However, while austerity-hit countries such as Spain and Portugal saw a high turnout, protests were largely absent in wealthier northern countries like Germany and Denmark.
To combat a three-year financial crisis over too much debt, governments across Europe have had to cut spending, pensions and benefits and raise taxes. As well as hitting income and living standards, the measures have also led to a decline in economic output and rapidly rising unemployment.
The 17 countries that use the euro are expected to fall into recession when official figures are released today. Meanwhile, unemployment across the eurozone has reached a record 11.6%, while in Spain and Greece it has hit the 25% mark.
"There is a social emergency in the south," said Bernadette Segol, secretary-general of the European Trade Union Confederation. "All recognise the policies carried out now are unfair and not working."
Spain's General Workers' Union said the nationwide stoppage, the second this year, was being observed by nearly all workers in the car, energy, shipbuilding and construction industries. The country is mired in recession, with 50% unemployment among the under-25s.
"Of course it's a political strike, against the policies of a suicidal and anti-social government," said Ignacio Fernandez Toxo, a Spanish union leader.
The Spanish strike shut down most schools and hospitals operated with a skeleton staff. Health and education have suffered serious spending cutbacks and increased moves to privatisation.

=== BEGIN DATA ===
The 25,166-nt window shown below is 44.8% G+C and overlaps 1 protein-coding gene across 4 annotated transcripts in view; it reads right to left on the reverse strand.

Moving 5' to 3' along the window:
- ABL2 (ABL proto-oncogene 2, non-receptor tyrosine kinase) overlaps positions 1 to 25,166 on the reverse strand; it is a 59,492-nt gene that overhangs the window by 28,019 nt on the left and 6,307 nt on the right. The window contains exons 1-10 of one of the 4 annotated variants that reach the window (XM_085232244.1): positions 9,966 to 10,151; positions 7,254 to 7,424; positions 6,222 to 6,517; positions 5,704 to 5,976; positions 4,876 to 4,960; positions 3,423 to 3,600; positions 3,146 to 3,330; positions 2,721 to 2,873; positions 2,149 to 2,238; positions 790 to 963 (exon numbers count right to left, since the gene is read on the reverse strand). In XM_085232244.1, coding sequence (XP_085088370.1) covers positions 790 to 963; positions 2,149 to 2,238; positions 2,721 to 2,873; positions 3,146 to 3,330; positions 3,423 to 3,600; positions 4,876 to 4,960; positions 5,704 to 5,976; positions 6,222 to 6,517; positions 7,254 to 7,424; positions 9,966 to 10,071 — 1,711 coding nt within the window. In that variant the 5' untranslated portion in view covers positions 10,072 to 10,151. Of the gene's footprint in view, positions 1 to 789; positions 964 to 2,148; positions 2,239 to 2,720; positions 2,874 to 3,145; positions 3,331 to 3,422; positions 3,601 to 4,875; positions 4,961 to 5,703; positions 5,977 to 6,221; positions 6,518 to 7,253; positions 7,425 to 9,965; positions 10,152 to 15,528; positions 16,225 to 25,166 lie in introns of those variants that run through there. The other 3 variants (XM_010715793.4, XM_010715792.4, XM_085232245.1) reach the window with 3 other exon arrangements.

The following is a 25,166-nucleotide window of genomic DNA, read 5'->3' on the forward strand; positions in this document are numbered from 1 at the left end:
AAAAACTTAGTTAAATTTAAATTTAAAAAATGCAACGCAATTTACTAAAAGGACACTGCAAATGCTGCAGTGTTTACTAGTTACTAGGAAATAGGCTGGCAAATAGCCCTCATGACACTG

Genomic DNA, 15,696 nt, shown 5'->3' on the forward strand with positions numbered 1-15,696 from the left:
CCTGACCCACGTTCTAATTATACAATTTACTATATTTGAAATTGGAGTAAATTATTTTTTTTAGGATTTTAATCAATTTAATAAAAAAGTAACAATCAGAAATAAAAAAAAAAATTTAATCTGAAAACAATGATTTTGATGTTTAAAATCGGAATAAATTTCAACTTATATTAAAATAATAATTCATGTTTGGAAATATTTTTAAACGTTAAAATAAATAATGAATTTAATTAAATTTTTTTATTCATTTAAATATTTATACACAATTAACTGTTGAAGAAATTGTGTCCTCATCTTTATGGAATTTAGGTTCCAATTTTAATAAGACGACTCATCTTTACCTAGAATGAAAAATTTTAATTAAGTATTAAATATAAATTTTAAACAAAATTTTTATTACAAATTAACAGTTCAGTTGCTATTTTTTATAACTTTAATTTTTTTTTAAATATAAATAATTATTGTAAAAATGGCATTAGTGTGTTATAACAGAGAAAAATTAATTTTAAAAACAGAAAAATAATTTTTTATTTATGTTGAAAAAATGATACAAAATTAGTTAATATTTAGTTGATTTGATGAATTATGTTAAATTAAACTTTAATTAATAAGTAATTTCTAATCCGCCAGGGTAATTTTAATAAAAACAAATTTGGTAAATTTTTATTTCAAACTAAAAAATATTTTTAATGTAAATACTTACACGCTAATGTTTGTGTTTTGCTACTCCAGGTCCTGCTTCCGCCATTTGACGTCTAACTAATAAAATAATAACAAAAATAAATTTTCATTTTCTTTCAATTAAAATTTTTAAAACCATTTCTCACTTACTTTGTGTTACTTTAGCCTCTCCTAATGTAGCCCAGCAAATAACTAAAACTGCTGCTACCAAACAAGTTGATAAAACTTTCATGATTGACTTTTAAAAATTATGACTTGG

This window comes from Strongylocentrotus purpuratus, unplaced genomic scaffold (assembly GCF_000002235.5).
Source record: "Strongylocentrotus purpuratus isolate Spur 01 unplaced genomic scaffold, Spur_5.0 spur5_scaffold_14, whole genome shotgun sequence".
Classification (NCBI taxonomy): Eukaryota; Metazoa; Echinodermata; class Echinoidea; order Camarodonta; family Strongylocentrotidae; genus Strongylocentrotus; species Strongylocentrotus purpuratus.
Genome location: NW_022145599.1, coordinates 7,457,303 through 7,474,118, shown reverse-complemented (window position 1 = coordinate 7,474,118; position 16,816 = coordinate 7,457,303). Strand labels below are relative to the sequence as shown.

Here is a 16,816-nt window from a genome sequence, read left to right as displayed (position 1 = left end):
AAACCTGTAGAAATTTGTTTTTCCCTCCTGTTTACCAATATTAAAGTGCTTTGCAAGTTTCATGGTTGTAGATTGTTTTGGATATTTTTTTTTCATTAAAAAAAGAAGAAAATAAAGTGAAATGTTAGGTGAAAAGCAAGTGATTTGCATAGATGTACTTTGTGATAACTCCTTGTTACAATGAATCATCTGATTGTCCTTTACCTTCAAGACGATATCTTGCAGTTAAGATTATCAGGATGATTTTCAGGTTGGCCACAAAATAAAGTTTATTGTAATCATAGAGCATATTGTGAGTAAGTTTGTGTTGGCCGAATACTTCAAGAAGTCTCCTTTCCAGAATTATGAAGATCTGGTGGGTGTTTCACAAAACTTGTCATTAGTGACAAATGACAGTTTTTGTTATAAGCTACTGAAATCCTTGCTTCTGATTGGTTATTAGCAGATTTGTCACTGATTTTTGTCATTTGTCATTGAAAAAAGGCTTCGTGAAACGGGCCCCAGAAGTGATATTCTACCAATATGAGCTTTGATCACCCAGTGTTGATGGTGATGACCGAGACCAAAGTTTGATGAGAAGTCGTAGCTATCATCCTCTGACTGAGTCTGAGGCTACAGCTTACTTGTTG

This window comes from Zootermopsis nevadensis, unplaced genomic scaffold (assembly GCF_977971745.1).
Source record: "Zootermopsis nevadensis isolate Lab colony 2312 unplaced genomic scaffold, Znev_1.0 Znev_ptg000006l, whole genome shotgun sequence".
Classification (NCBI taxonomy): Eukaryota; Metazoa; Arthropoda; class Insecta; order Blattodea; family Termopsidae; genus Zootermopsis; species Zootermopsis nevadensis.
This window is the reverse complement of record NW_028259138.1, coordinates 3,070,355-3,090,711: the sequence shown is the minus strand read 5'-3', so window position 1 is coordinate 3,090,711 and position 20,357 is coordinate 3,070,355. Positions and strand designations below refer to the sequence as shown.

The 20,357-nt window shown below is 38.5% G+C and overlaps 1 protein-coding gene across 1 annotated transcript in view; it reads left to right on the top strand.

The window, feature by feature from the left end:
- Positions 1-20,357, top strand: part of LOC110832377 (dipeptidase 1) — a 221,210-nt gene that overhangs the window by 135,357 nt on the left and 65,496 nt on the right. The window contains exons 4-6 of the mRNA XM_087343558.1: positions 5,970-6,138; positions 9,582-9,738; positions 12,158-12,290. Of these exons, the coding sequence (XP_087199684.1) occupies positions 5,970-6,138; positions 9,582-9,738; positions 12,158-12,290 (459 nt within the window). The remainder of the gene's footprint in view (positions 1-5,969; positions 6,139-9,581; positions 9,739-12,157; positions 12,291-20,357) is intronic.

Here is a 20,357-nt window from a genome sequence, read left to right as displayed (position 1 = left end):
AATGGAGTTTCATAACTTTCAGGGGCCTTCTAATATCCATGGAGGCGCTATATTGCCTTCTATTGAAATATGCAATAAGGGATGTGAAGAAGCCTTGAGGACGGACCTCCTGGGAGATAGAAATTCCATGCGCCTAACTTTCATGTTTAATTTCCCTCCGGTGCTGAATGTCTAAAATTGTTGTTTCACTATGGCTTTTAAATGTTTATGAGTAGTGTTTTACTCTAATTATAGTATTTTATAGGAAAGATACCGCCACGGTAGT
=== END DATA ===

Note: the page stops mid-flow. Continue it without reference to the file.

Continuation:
In bailed-out Portugal, where the government plans to intensify austerity measures next year, the second general strike in eight months left commuters stranded as trains ground to a virtual halt and the Lisbon subway shut down. Around 200 flights to and from Portugal – about half the daily average – were cancelled.
Hospitals provided only minimum services, and municipal rubbish was left uncollected overnight. Airports across Europe suffered from the strikes, with many forced to cancel flights to and from striking nations.
In Belgium, a 24-hour rail stoppage and scattered strikes through the south of the nation disrupted daily life. The Thalys and Eurostar high-speed rail services that connect Brussels with London and Paris were severely disrupted.
In Germany there have only been "symbolic demonstrations", according to Michael Sommer, head of Germany's main labour union federation, "because we were able to avoid the crisis".
In Denmark, too, there were no strikes, since co-operation between workers and employers has largely survived the crisis.